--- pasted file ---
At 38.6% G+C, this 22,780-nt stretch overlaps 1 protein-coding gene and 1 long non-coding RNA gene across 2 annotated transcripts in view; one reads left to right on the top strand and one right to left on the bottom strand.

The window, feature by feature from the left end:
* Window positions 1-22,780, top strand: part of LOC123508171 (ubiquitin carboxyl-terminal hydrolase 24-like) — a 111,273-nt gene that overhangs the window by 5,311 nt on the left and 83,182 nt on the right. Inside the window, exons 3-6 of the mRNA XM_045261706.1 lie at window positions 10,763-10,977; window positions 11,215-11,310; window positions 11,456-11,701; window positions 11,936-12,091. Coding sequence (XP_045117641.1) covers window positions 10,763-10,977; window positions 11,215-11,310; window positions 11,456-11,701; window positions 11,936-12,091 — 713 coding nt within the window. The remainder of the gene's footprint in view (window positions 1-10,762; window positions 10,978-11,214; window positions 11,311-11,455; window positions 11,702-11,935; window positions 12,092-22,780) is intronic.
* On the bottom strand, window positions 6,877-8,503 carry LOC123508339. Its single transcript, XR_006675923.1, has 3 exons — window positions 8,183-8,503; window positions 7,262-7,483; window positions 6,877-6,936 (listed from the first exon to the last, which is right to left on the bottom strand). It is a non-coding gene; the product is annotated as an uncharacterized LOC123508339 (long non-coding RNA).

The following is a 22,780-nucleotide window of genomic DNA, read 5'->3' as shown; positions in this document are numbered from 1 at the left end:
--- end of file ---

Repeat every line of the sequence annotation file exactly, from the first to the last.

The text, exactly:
At 38.6% G+C, this 22,780-nt stretch overlaps 1 protein-coding gene and 1 long non-coding RNA gene across 2 annotated transcripts in view; one reads left to right on the top strand and one right to left on the bottom strand.

The window, feature by feature from the left end:
* Window positions 1-22,780, top strand: part of LOC123508171 (ubiquitin carboxyl-terminal hydrolase 24-like) — a 111,273-nt gene that overhangs the window by 5,311 nt on the left and 83,182 nt on the right. Inside the window, exons 3-6 of the mRNA XM_045261706.1 lie at window positions 10,763-10,977; window positions 11,215-11,310; window positions 11,456-11,701; window positions 11,936-12,091. Coding sequence (XP_045117641.1) covers window positions 10,763-10,977; window positions 11,215-11,310; window positions 11,456-11,701; window positions 11,936-12,091 — 713 coding nt within the window. The remainder of the gene's footprint in view (window positions 1-10,762; window positions 10,978-11,214; window positions 11,311-11,455; window positions 11,702-11,935; window positions 12,092-22,780) is intronic.
* On the bottom strand, window positions 6,877-8,503 carry LOC123508339. Its single transcript, XR_006675923.1, has 3 exons — window positions 8,183-8,503; window positions 7,262-7,483; window positions 6,877-6,936 (listed from the first exon to the last, which is right to left on the bottom strand). It is a non-coding gene; the product is annotated as an uncharacterized LOC123508339 (long non-coding RNA).

The following is a 22,780-nucleotide window of genomic DNA, read 5'->3' as shown; positions in this document are numbered from 1 at the left end: